Matthew 20:28, Jesus speaking, ESV
“…the Son of Man came not to be served but to serve, and to give his life as a ransom for many.”
John 13:3-5, 12-15, Apostle John narrating, ESV
Jesus, knowing that the Father had given all things into his hands, and that he had come from God and was going back to God, rose from supper. He laid aside his outer garments, and taking a towel, tied it around his waist. Then he poured water into a basin and began to wash the disciples’ feet and to wipe them with the towel that was wrapped around him.
When he had washed their feet and put on his outer garments and resumed his place, he said to them, “Do you understand what I have done to you? You call me Teacher and Lord, and you are right, for so I am. If I then, your Lord and Teacher, have washed your feet, you also ought to wash one another’s feet. For I have given you an example, that you also should do just as I have done to you.”
And I see this postal worker not just going through the motions with the daily grind or even giving it his very best. He goes way beyond slapping the stamps on and asking if there is anything “fragile, liquid, or hazardous.” He checks the pulse of every person coming through the line and doesn’t let them walk away with malaise. He checks in. He cares. He’s like a personal care nurse in U.S.P.S. standard-issue clothing.
How many of us approach our jobs this way?
Or do we count down the minutes until our people interactions are over?
Do we just check off the to-do list without enthusiasm?
How many of us consider how we can change lives, impact hearts, bring hope in the middle of whatever it is we are doing?
When we stop to acknowledge the faces we see, whether we are hanging off a garbage truck slinging trash in frigid temperatures, checking people in at a frenzied pediatrician’s office, packing groceries, wiping baby bottoms, etc., do we truly realize how much we can affect a life for good? How we can bring “better” to someone’s day?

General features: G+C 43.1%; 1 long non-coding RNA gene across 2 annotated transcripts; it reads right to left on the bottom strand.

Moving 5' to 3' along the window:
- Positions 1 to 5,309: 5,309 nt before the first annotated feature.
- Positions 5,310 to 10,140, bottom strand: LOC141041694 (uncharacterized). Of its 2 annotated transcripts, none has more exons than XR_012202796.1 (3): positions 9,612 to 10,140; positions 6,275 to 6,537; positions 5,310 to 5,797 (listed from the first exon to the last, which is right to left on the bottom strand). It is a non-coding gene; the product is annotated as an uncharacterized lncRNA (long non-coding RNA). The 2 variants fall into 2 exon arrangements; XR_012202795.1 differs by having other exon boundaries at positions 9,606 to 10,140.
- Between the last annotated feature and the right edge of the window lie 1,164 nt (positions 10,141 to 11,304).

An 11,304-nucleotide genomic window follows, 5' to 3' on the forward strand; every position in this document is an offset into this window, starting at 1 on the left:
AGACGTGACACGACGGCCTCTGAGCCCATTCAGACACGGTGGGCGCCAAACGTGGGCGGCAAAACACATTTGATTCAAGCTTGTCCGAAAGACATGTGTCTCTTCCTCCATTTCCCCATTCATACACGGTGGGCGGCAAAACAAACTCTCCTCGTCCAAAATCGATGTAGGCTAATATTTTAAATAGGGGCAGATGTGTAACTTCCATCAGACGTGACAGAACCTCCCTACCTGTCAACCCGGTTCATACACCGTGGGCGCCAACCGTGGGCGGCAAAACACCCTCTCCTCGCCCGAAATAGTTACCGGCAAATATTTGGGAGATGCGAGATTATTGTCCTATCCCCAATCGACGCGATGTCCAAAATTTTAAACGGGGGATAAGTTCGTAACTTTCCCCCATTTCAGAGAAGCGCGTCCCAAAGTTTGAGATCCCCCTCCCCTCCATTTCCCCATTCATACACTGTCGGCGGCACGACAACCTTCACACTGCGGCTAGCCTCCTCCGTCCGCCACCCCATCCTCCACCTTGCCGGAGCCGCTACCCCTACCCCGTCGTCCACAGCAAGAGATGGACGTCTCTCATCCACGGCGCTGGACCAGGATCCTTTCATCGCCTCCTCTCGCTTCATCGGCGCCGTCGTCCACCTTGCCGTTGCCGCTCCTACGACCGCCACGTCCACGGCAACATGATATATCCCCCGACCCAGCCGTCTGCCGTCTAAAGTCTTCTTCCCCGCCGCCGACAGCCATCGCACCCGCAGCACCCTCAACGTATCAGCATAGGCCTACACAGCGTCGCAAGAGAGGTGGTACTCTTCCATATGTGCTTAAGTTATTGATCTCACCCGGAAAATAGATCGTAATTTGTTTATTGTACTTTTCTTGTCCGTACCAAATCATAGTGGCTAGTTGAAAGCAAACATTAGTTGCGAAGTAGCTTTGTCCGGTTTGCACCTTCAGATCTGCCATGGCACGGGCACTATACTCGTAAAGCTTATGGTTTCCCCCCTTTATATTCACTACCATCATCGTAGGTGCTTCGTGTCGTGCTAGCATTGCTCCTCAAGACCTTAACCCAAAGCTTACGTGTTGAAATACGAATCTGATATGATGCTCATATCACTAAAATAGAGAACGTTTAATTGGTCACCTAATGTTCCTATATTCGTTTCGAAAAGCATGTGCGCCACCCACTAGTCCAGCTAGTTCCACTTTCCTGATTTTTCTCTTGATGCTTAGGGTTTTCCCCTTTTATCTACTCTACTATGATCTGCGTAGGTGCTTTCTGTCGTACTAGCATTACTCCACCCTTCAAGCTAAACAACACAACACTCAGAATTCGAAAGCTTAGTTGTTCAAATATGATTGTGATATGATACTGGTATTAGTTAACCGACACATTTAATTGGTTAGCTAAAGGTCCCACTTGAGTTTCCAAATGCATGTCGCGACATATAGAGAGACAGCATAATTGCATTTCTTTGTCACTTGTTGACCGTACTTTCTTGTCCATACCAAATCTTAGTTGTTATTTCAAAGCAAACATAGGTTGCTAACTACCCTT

And isn’t that incredibly worth it?
Isn’t that reflecting the Father’s heart who sent a baby Savior for His children at Christmas?
It blessed me so much to see one woman give back. As he was ringing up my package, she handed him some eggnog and a packaged treat. Everyone in that line had a story to tell about our local legend who kept an entire tiny office with a crowded line patient, conversing, content.
He passed on something that then became wildly contagious: joy and hope.
How can we do more of this in our spheres of influence, with our coworkers, clients, children, fellow grocery shoppers, bosses, spouses, strangers, or even with those we are waiting in a post office line?
This Christmas, this is what I’m thinking about, thanks to one dedicated, kindhearted man doing his job with joy in a hectic season when many hearts are hurting and nerves are raw.
What inspires you this Christmas?